WW..D? Is an interview segment where we get to know awesome people that are a part of the creative community in New Zealand.
This week we spoke to Karl Bayly – curator and gallerist of PILOT, Free Parking Space Project and Casbah. Based in Hamilton, Karl is a key player in the vitalisation of the local art landscape. Read more for What Would Karl Do?
Within only a few years you have become integral to the Hamilton art community. What is the current state of Hamilton arts and what needs to happen?
Its been rather bleak of late. You could name the galleries on one hand for awhile, and probably still could. For a small city, Hamilton has lots of artists and creative people here, but limited spaces in which to participate in. I don’t think Hamilton has established itself yet as an attractive city for artists to come to work in. When I moved back to Hamilton at the beginning of 2013 I think the only gallery not associated with an institution was Draw Inc, which stood alone for at least a few years and recently lost its building early 2014. Hamilton has had a few places over the years like Ariki Gallery, Platform 01 and New Friends Gallery, but thats like a 10 (ish) year history. There is some great energy picking up here though, things are starting to happen which is really exciting to hear and hopefully they will take off. Hamilton has a lot of potential, it just takes more people to take more chances and put the opportunities out there. Also a mix of public and private support to get spaces going.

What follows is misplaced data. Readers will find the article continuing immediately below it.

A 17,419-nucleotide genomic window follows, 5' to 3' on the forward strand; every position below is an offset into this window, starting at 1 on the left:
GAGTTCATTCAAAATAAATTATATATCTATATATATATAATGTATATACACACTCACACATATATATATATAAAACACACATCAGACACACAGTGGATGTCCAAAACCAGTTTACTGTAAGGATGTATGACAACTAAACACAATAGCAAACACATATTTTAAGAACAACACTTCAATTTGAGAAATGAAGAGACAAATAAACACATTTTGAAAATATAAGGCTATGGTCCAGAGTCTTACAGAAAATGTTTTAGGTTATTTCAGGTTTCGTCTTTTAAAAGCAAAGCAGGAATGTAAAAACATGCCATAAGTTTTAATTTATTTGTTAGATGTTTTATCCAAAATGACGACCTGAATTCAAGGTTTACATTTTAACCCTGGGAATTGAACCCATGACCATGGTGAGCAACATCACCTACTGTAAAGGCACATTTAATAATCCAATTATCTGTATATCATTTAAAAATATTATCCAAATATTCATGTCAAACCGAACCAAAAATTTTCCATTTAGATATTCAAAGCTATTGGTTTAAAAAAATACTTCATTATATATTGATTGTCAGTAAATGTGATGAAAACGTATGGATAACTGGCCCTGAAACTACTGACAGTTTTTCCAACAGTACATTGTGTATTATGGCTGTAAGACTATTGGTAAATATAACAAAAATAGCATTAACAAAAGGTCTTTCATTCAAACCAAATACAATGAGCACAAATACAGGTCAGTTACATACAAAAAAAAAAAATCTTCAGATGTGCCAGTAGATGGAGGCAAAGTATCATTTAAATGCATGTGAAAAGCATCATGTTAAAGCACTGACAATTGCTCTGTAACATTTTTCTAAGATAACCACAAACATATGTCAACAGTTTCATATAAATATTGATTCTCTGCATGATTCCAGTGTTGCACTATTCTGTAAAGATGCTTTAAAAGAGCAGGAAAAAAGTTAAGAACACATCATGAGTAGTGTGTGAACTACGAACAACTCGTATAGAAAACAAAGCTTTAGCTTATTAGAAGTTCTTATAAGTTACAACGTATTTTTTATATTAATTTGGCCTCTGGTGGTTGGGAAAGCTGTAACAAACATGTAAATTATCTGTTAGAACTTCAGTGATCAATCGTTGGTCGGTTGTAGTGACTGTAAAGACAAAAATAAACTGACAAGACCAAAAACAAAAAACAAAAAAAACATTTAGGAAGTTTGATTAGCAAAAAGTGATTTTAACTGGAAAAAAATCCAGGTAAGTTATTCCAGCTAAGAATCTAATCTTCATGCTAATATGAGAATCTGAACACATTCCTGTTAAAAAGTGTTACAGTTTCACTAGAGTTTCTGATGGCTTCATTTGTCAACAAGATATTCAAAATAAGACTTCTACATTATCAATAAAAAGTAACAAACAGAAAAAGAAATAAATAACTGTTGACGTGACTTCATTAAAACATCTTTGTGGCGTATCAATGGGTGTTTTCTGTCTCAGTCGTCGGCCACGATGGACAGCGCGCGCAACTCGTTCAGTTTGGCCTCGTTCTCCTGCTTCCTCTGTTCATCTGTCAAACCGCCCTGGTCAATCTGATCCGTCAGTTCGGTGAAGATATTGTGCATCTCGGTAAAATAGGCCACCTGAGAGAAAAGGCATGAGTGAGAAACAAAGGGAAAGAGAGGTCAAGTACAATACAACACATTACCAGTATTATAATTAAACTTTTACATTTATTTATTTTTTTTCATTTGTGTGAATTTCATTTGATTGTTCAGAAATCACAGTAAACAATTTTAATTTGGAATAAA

Being a part of three spaces must be a challenge. Can you tell us about Pilot, Casbah and Free Parking Space Project? What does each space offer and how do you provide variation instead of exhibiting the same/same?
It is a challenge and its not. I really enjoy doing it, being active, maybe its a sense of urgency or something. It is a lot of work & I guess I don’t really think about that to much and just do it. They all started at different times, and established themselves relatively smoothly! A lot of it is just time management and crowdsourcing some labour (which can sometimes have mixed results!). Also I’ve been pretty lucky, all the artists that I have worked so far have truly been amazing and made it all such a dream.
PILOT snowballed into existence for me back in February coming off the back of a project I curated in an empty retail space in Hamilton at the end of 2013 (we’d make it if…). Pilot runs on a pretty basic ARI model with a three week curated exhibition schedule which will continue until the building becomes unavailable. One of my main concerns for the Pilot was to hold group exhibitions pitting artists from outside of Hamilton beside Hamilton artists, trying to establish links between local and national concerns. Pilot has also had strong presence of artists and projects from outside of Hamilton, in the hopes of making the city a more attractive venue for artists to come and realize projects in.